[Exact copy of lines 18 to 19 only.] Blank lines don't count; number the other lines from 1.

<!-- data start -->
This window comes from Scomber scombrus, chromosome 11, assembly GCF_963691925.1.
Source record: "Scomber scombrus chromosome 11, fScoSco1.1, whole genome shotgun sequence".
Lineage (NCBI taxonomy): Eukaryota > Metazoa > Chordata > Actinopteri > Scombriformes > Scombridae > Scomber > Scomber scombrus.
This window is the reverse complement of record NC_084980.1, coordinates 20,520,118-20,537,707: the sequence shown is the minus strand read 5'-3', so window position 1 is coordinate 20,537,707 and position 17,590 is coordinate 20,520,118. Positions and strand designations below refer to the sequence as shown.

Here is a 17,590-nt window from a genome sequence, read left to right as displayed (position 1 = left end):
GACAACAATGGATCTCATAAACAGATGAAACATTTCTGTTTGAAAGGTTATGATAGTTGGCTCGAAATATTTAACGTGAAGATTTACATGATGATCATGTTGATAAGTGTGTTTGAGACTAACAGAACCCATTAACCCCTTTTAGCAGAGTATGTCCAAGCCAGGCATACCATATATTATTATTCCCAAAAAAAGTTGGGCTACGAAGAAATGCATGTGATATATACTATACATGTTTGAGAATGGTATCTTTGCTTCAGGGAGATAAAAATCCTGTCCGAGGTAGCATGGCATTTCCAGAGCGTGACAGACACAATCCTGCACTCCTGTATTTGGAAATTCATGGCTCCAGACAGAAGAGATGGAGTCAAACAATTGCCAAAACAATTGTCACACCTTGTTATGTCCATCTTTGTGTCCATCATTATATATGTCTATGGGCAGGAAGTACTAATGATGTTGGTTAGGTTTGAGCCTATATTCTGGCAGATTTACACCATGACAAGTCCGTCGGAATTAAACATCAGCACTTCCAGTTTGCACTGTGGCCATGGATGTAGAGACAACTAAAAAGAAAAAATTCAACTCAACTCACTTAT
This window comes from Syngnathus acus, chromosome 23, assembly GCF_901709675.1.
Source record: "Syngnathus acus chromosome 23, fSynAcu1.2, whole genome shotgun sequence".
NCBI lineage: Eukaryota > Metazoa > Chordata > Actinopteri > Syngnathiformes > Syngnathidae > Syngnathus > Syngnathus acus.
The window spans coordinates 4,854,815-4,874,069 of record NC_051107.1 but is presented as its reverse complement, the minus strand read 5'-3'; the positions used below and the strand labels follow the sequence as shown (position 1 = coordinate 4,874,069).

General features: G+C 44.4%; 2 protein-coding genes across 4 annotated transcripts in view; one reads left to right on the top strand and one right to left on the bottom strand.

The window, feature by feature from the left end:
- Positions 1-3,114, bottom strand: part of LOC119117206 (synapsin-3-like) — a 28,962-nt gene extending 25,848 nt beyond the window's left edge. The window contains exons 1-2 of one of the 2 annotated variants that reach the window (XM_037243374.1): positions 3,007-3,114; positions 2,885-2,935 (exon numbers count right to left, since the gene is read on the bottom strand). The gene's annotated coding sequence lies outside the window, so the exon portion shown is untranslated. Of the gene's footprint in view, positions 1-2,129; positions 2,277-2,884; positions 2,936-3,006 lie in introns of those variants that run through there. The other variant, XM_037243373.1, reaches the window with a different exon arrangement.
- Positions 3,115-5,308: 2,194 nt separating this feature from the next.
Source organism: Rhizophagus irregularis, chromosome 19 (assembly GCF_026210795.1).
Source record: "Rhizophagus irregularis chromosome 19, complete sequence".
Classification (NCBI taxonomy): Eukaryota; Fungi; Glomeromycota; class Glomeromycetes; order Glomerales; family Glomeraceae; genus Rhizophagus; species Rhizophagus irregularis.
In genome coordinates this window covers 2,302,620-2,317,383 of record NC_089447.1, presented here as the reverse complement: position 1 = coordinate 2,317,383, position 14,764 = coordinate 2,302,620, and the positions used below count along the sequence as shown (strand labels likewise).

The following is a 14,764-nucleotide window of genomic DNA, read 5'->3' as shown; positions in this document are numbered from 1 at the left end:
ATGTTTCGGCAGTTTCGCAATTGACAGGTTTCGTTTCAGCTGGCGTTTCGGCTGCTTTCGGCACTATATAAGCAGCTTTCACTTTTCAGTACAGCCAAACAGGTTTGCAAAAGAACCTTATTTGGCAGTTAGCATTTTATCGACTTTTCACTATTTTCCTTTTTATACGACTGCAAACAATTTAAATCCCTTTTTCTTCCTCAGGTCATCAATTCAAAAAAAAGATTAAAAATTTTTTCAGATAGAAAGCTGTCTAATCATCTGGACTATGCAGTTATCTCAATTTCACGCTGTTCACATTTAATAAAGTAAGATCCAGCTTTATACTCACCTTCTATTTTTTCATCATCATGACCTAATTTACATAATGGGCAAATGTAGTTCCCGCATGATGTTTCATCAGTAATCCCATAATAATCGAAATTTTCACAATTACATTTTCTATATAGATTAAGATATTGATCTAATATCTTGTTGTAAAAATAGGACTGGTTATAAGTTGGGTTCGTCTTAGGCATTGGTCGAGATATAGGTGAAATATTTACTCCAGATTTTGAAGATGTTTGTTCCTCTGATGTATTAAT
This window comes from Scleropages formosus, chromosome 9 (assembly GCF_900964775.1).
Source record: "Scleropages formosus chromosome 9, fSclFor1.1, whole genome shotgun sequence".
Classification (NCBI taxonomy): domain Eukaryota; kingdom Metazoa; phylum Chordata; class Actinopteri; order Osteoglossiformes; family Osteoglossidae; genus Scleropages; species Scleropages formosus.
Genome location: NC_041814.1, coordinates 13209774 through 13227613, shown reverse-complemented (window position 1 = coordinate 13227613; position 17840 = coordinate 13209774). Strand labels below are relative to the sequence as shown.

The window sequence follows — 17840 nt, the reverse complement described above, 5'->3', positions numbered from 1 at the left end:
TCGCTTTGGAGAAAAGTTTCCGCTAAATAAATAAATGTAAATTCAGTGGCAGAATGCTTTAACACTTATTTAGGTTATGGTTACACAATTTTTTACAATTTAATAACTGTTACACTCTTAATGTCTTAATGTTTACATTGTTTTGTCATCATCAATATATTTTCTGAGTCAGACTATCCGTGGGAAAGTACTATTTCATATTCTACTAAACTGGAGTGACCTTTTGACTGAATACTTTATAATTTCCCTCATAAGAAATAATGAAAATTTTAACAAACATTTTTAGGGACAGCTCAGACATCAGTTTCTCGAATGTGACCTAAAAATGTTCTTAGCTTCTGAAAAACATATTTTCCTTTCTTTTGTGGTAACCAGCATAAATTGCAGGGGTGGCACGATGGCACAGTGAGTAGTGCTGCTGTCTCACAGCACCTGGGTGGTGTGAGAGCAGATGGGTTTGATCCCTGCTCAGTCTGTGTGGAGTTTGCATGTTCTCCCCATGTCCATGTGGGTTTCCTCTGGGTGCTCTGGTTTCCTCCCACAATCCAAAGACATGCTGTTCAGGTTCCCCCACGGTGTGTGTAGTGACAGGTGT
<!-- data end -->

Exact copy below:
In genome coordinates this window covers 2,302,620-2,317,383 of record NC_089447.1, presented here as the reverse complement: position 1 = coordinate 2,317,383, position 14,764 = coordinate 2,302,620, and the positions used below count along the sequence as shown (strand labels likewise).

The following is a 14,764-nucleotide window of genomic DNA, read 5'->3' as shown; positions in this document are numbered from 1 at the left end: